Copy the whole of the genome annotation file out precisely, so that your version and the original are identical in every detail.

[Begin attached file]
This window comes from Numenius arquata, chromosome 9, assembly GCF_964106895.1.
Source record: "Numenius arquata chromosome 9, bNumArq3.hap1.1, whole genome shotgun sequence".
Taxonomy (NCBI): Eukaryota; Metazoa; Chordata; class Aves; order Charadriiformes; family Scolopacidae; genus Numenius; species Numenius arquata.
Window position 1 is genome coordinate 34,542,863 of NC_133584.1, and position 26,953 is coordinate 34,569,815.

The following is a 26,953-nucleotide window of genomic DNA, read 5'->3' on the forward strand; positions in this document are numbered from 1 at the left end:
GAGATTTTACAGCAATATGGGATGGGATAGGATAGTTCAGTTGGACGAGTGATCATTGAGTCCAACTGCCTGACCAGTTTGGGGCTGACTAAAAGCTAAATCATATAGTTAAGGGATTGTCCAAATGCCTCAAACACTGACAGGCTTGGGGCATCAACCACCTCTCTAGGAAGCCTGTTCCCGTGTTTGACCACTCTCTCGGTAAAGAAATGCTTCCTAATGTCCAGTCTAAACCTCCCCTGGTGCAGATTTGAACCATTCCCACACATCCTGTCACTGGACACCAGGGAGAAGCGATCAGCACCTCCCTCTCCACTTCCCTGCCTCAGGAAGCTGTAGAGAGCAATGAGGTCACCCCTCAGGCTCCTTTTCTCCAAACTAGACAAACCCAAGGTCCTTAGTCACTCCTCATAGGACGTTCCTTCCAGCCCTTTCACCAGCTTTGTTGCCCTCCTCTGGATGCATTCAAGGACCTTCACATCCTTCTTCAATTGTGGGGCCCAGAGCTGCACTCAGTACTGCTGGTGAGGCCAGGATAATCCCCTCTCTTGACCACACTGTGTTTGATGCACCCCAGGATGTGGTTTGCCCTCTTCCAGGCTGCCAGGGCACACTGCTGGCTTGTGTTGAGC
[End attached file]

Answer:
This window comes from Numenius arquata, chromosome 9, assembly GCF_964106895.1.
Source record: "Numenius arquata chromosome 9, bNumArq3.hap1.1, whole genome shotgun sequence".
Taxonomy (NCBI): Eukaryota; Metazoa; Chordata; class Aves; order Charadriiformes; family Scolopacidae; genus Numenius; species Numenius arquata.
Window position 1 is genome coordinate 34,542,863 of NC_133584.1, and position 26,953 is coordinate 34,569,815.

The following is a 26,953-nucleotide window of genomic DNA, read 5'->3' on the forward strand; positions in this document are numbered from 1 at the left end:
GAGATTTTACAGCAATATGGGATGGGATAGGATAGTTCAGTTGGACGAGTGATCATTGAGTCCAACTGCCTGACCAGTTTGGGGCTGACTAAAAGCTAAATCATATAGTTAAGGGATTGTCCAAATGCCTCAAACACTGACAGGCTTGGGGCATCAACCACCTCTCTAGGAAGCCTGTTCCCGTGTTTGACCACTCTCTCGGTAAAGAAATGCTTCCTAATGTCCAGTCTAAACCTCCCCTGGTGCAGATTTGAACCATTCCCACACATCCTGTCACTGGACACCAGGGAGAAGCGATCAGCACCTCCCTCTCCACTTCCCTGCCTCAGGAAGCTGTAGAGAGCAATGAGGTCACCCCTCAGGCTCCTTTTCTCCAAACTAGACAAACCCAAGGTCCTTAGTCACTCCTCATAGGACGTTCCTTCCAGCCCTTTCACCAGCTTTGTTGCCCTCCTCTGGATGCATTCAAGGACCTTCACATCCTTCTTCAATTGTGGGGCCCAGAGCTGCACTCAGTACTGCTGGTGAGGCCAGGATAATCCCCTCTCTTGACCACACTGTGTTTGATGCACCCCAGGATGTGGTTTGCCCTCTTCCAGGCTGCCAGGGCACACTGCTGGCTTGTGTTGAGC